The specific decree at Paderborn (after the Saxons were conquered) was as follows:

    6. If any one deceived by the devil shall have believed, after the manner of the pagans, that any man or woman is a witch and eats men, and on this account shall have burned the person, or shall have given the person's flesh to others to eat, or shall have eaten it himself, let him be punished by a capital sentence.


    In closing I would like to respond to those who point to the Malleus Maleficarum, the handbook for witch-hunting. I believe the story about this book is far more nuanced than many heathens would like to believe. For example, it is questionable whether the writers of this book actually had a papal bull to systematically prosecute witches.

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    Did you forget that those early church leaders you mentioned were being ruthless and cruel to the Pagans, long before their persecution of witches?
    "Witches" and "Pagans" would have been interchangeable to them anyway.

    Rome in the Dark Ages may not have had an official hand in the witch hunts of the time, but they certainly knew what was going on.
    They did nothing to try and stop these free-lance inquisitions committed in their name.
    A rather convenient way to be absolved of guilt centuries later by a referenced wikipedia article.

    The fact that they did nothing to stop the tortures and executions in the name of jesus make them complicit, when they had the power to march whole armies into these areas gripped with witch hysteria and put an end to the suffering.
    Why didn’t they? Because the church needed torture and a reputation for being torturers in order to frighten the populace into submission.
    This also effectively prevented reluctant converts from seeking less painful and exacting alternatives, such as a return to Paganism.

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    What heathen understood about witches may not have been the same as what the church or if you like christians made out of them.

    For sure there are evil people who used/use their learned and acquired power for evil intend and for personal gain (and have somebody else pay for it)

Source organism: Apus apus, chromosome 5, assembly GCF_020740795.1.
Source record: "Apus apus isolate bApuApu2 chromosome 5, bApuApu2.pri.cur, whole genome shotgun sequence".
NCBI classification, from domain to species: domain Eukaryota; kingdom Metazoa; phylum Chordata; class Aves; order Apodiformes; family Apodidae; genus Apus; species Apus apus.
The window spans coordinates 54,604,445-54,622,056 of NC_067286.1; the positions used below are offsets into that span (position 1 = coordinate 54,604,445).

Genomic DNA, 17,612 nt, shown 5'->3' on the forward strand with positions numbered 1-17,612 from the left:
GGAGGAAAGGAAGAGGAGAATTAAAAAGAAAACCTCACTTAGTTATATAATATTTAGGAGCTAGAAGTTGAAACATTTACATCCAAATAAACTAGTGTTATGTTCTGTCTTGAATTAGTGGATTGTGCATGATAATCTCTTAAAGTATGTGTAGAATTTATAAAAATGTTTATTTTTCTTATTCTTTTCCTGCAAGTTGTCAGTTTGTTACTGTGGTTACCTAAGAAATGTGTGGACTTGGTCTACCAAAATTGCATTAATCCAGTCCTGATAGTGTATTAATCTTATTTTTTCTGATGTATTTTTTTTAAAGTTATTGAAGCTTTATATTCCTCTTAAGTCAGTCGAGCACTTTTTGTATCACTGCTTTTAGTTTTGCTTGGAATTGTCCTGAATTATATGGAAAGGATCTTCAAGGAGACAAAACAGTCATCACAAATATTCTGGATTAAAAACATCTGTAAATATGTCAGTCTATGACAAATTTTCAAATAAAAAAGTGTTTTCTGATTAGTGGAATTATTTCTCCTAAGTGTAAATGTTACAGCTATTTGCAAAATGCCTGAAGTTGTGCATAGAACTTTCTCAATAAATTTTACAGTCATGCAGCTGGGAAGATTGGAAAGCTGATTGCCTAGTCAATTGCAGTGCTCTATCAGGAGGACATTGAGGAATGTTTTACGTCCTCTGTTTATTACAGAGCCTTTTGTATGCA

My understanding is, that heathen of course took action against those people as a form of self defense. This action was not institutionalized but was a 'community' action to stay out of harms way. From my heathen point of view this is completely justified.

    For christian persecution of 'witches' we have to dig a bit deeper. Generally one can separate religion into religions which worship skygods and religions which worship earthbound Gods. Generally skygods were worshipped by herders and nomads and earthgods were worshipped by farming tribes.

    Christianity belongs to the group of religions which worships a skygod. A christian God resides up in heaven/sky.

    From what I understand is that germanic heathenism had an amalgam of both. The Asir were certainly skygods, the Vanir look more like earthbound Gods. It was a religion which encompassed herders (Aryans) and farmers who were native to germanic lands therefore their religions were integrated as it should in any balanced society. for my understanding, both type of Gods do exist and work together.

    Earthbound Gods have 'Mother Earth' as she is today halfjokingly called, as their source. Here you find fertility cults, a close connection to nature and its cycles (calendars etc), as well a connection with spirits which are equally living on earth. Lets say, stone beings, plant spirits, animals spirits, human spirits (alive and deceased) and other spirits without a material body.